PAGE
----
The organizers of the street fair are determined to make it a success — they want to turn 5th Street into a popular Midtown walking location on the weekends and plan to hold a street fair like this every weekend. They are actively seeking artists, musicians, vendors, and passersby to help turn this festival into a really big thing. Email rgarrison135 at aol dot com if you want to set up a table.
It runs from noonish to fiveish on Saturdays and Sundays. So check it out!
SO Mom contracts pneumonia early in January, and life goes on hold.
I’ve learned a lot in the last month: “pneumonia” is not so much a disease caused by an agent, like SARS or Alzheimers, as it is a physical condition: buildup of fluid in the lungs which impedes the ability to breathe – often progressively, sometimes fast. Sometimes this condition is caused by a virus, sometimes by a bacteria, and sometimes just by inflammation; but for smokers, people over 45, or those unlucky enough to be both, it can be VERY difficult to fight off.
And then there are the complications. Forget bedsores and rashes, arms scarred from IVs and throats raw from intubation, or even the simple indignity of a nose dried out by the omnipresent oxygen tube; the real fun is still to come.
Pleurisy, another “process”, arises when fluid collects between the lung and the chest wall, making what little breath you CAN draw an agony; it becomes worse when the pneumonia infection leaks in, filling the space with pus. You have to drain that out surgically, in a procedure called a VAT (Video Assisted Thoroscopy) which is far better than cracking the chest wall open but still leaves the patient with tubes draining fluid slowly, slowly, from a hole in their side.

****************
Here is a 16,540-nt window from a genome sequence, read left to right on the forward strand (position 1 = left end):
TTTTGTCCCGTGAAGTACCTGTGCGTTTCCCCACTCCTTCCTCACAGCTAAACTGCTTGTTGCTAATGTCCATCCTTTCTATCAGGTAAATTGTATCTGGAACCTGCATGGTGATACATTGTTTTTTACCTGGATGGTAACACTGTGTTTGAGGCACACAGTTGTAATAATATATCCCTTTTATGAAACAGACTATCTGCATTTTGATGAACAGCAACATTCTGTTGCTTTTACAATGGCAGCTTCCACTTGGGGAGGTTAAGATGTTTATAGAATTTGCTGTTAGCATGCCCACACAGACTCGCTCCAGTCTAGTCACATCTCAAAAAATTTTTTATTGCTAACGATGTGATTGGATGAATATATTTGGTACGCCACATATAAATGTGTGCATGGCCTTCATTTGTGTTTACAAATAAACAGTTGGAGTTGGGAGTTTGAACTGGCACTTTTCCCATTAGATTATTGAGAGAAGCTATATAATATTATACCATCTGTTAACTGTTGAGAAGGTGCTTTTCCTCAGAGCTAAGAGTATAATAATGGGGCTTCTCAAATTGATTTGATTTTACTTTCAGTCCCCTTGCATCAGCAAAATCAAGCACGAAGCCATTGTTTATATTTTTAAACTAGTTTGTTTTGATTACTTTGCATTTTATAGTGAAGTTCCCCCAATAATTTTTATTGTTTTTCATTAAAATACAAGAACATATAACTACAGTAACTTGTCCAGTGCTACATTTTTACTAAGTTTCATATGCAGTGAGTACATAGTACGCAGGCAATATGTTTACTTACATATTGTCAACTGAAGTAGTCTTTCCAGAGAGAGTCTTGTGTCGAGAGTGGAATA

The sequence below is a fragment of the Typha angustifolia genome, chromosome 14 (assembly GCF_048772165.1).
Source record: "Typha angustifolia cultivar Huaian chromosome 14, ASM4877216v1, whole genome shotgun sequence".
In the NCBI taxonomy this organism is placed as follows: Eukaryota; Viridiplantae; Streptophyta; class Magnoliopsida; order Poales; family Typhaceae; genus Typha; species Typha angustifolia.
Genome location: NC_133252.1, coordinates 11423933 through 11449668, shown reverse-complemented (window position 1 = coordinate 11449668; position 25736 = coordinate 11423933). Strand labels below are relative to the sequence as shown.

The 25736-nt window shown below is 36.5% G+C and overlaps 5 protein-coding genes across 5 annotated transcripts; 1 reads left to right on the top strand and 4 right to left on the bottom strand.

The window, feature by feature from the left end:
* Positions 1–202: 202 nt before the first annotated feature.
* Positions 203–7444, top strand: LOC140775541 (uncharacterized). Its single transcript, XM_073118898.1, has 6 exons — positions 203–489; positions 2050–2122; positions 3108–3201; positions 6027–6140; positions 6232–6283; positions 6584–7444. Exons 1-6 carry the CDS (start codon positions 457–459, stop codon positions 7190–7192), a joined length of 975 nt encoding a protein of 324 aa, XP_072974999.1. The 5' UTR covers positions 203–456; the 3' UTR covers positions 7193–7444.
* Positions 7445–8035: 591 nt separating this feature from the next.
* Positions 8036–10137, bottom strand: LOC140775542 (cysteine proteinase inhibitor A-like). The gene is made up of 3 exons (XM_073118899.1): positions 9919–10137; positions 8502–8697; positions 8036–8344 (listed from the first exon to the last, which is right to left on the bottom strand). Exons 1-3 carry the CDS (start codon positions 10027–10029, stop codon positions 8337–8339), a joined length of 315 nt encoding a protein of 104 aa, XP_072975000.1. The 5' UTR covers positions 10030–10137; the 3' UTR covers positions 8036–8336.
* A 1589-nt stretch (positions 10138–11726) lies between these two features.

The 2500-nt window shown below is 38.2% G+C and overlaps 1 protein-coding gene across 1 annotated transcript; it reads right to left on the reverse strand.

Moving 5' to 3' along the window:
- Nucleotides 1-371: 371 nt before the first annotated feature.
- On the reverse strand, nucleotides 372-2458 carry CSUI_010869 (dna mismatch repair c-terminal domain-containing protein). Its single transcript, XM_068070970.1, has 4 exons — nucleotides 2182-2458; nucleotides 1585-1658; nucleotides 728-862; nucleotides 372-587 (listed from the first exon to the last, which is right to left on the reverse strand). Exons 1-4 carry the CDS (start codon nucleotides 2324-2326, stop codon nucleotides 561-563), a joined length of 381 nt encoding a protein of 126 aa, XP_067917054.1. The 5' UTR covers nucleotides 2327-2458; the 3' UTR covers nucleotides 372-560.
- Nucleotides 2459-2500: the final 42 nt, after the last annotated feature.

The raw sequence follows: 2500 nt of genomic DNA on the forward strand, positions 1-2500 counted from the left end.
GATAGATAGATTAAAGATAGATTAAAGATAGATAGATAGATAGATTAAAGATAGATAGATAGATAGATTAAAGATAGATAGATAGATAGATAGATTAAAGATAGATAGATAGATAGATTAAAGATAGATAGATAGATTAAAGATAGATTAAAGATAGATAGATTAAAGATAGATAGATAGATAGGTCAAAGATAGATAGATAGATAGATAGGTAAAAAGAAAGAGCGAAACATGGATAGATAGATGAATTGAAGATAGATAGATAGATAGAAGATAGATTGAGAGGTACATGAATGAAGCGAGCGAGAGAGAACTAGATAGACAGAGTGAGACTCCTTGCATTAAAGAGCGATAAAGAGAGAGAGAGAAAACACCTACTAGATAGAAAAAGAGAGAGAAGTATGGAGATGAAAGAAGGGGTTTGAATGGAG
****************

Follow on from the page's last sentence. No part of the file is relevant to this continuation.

Which opens the door to staph.
Methicillin-resistant staphylococcus aurorae — MRSA or, more poetically, drug-resistant flesh-eating bacteria. A third of us have *some* strain of staph colonizing our bodies peacfully at any given time; but given the right conditions, staph can turn nasty, blooming into an itchy red rash which is ripe to infect others or, worse, slip into a healing wound to cause blood poisoning (septicemia or bacteremia).
But a bacterial infection is not an annoying neighbor named Ted or his ill-behaved dog Spot, to be easily cured by a restraining order or a stiff whack with a newspaper. An infection is an entire *population* of a particular type of bacteria, millions of them, breeding and reproducing according to Darwin’s law of evolution by natural selection.
In the hospital environment, Darwin’s law rewards the toughest individual bugs — the ones who can colonize and survive on the insides of IV tubes or cling tenaciously to an ill-washed hand, the ones that inflame your body with infectious sores so they can spread like wildfire — and the ones who can surivive the typical spectrum of antibiotics that the hospitals typically use.
Hence MRSA — a description of a particularly nasty evolution of staph, typical to populations of individuals in close contact like prisoners, drug addicts, high school wrestlers … and hospitals, where it colonizes health workers and attacks vulnerable patients.